A recent case in the Federal District Court in the State of Michigan involved a wrongful death in which the defendant alarm company made a mistake in dispatching emergency medical services to the wrong address. The plaintiff entered into a residential services contract with the defendant to install and monitor a security alarm at the home of the deceased, his mother. The agreement included a portable alarm remote that could be activated when in distress.

The alarm company received an alarm from the elderly disabled woman. Due to an error in the address that defendant gave to dispatchers in response to the alarm, emergency medical services were delayed in their arrival at the deceased’s residence by about 16 minutes. The plaintiff alleged in his complaint that were it not for the delay attributable to defendant, the deceased would not have died of heart failure. The alarm company filed a motion for summary judgment to dismiss the action. The alarm company challenged the admissibility of the allegedly speculative and unreliable testimony of plaintiff’s medical expert and challenged defendant’s theory of causation and the defendant’s ability to recover damages beyond $500, which was the amount of the limited liability provisions in the contract.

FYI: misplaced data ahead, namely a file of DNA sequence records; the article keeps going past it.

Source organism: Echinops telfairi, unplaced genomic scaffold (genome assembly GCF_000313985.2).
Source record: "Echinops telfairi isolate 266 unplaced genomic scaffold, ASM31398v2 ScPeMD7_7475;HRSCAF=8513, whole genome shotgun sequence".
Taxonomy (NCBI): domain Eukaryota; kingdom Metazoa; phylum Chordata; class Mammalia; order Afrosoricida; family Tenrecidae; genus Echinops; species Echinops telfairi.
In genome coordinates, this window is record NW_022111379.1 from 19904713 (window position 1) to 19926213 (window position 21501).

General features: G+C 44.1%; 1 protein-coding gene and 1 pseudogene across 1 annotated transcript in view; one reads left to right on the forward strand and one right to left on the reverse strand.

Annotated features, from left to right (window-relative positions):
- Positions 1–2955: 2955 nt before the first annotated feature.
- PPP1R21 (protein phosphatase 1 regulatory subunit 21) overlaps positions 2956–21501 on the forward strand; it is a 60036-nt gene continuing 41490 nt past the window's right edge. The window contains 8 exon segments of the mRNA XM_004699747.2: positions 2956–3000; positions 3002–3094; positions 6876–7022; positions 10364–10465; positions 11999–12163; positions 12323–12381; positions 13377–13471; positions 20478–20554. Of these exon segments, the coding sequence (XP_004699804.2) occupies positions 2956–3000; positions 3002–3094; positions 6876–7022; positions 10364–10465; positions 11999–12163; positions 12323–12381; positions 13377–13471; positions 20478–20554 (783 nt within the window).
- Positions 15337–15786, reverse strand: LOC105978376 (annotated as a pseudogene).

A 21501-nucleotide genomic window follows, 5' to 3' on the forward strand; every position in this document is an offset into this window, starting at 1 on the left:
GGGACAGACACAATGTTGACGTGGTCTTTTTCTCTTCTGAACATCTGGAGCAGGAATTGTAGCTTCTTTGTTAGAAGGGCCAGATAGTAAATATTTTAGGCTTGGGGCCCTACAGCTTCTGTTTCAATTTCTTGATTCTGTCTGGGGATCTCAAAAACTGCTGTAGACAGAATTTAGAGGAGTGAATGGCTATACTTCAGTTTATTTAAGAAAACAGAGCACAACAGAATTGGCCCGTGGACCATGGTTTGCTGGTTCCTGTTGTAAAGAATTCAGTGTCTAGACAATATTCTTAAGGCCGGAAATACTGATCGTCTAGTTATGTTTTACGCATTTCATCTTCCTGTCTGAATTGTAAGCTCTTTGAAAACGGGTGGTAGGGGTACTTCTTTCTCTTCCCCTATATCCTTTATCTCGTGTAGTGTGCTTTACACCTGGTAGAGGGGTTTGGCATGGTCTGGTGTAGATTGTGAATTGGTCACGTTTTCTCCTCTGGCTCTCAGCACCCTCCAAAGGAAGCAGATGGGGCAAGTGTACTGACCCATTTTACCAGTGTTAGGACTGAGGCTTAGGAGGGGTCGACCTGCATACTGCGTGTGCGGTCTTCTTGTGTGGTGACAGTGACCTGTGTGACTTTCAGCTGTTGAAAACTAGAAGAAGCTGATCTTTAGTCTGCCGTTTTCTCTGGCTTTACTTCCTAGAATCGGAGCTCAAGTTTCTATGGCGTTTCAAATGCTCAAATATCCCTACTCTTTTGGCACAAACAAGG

Michigan courts have held that they will not redraft a contract because a party failed to read it. The court pointed out that even if plaintiff were somehow prevented from reading and understanding the terms and conditions of the contract, he had an additional 3 days under the contract’s notice of cancellation provision.

The court responded by indicating that the risk associated with fire, burglary, and the like is not limited exclusively to the loss or destruction of property. Fire and home invasions also constitute threats to persons. The threat can be as serious as death. The court pointed out that the cases supporting defendant’s positions are indeed “legion” and the court will not repeat the many citations defendant presents in support of that proposition.

The court went on to quote a Michigan Court of Appeals case as follows: “Reasonableness is the primary consideration…Defendant is not in the insurance business. Rather it provides an alarm service for a specific sum. That sum is not a premium for theft insurance. The contract in question made this clear. Under these circumstances a clause limiting defendant’s liability in the event the alarm system did not work properly is not unconscionable.”

The court granted the defendant’s motion for summary judgment limiting the amount of the liability to $500.